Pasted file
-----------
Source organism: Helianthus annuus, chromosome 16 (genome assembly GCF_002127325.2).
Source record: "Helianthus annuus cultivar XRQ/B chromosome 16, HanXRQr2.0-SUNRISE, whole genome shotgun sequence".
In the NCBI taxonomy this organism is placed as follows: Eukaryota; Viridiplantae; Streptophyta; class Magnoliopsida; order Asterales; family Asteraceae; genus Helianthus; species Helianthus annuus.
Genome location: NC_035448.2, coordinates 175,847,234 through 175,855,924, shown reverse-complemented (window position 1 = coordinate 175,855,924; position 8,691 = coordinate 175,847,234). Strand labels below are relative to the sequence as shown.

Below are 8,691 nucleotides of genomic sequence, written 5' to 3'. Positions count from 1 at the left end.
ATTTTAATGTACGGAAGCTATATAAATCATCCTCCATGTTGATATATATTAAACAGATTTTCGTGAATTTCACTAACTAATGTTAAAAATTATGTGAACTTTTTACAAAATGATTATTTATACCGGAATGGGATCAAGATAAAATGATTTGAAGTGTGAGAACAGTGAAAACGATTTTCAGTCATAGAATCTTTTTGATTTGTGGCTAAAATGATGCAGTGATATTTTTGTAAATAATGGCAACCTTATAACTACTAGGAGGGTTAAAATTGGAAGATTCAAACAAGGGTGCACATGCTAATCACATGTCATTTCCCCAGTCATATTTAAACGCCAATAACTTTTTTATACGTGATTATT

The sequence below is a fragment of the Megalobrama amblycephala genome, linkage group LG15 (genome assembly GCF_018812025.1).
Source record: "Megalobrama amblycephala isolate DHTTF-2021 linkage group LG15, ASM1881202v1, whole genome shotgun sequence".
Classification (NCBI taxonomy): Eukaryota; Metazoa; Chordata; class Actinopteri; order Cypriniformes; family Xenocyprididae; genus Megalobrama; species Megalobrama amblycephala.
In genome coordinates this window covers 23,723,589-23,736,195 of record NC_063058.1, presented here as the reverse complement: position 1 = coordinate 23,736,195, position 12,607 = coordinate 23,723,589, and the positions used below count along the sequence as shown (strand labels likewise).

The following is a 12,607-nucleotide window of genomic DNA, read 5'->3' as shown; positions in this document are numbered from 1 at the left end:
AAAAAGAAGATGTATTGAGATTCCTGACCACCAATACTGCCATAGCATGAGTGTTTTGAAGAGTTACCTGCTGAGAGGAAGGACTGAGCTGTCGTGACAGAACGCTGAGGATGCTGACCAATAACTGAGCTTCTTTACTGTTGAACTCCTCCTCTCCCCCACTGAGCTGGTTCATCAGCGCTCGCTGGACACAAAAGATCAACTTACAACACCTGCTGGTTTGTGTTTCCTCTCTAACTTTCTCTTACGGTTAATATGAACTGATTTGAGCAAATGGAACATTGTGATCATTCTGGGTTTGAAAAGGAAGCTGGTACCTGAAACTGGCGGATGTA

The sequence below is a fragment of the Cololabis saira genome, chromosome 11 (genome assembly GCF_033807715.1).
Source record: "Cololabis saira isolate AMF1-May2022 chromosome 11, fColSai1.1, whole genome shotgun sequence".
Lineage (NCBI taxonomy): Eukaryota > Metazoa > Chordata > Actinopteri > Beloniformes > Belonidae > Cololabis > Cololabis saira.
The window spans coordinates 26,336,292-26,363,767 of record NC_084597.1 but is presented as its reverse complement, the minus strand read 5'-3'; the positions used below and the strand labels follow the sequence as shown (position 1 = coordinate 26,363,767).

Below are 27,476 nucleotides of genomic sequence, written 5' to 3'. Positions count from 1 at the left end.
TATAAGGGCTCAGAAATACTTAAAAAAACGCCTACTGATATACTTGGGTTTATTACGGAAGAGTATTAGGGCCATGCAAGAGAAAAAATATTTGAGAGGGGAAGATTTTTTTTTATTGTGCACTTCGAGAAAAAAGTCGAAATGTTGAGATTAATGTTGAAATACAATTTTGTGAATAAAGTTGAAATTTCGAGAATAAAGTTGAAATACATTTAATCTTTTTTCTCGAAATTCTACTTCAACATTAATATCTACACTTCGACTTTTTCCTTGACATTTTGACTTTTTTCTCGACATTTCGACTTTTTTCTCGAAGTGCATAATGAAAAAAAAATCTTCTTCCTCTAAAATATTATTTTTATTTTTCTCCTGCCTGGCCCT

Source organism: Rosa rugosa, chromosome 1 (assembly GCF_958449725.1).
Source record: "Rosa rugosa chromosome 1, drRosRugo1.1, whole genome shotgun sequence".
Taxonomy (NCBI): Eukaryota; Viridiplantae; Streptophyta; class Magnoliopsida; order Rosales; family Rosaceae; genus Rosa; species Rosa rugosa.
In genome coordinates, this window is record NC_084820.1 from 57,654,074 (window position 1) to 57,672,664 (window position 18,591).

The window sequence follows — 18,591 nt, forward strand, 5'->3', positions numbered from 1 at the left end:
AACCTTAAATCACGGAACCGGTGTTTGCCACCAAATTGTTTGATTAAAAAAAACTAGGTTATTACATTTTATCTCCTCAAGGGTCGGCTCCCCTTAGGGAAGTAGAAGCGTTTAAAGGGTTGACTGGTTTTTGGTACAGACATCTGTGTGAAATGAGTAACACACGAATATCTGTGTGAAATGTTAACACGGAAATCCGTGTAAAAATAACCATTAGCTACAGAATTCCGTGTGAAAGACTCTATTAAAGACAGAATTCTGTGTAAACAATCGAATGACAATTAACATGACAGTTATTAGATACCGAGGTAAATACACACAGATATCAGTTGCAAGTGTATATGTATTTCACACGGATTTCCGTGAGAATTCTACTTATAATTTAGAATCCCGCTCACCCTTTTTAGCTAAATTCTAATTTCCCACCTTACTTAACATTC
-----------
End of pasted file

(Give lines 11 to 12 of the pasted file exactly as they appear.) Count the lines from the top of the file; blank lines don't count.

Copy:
The following is a 12,607-nucleotide window of genomic DNA, read 5'->3' as shown; positions in this document are numbered from 1 at the left end:
AAAAAGAAGATGTATTGAGATTCCTGACCACCAATACTGCCATAGCATGAGTGTTTTGAAGAGTTACCTGCTGAGAGGAAGGACTGAGCTGTCGTGACAGAACGCTGAGGATGCTGACCAATAACTGAGCTTCTTTACTGTTGAACTCCTCCTCTCCCCCACTGAGCTGGTTCATCAGCGCTCGCTGGACACAAAAGATCAACTTACAACACCTGCTGGTTTGTGTTTCCTCTCTAACTTTCTCTTACGGTTAATATGAACTGATTTGAGCAAATGGAACATTGTGATCATTCTGGGTTTGAAAAGGAAGCTGGTACCTGAAACTGGCGGATGTA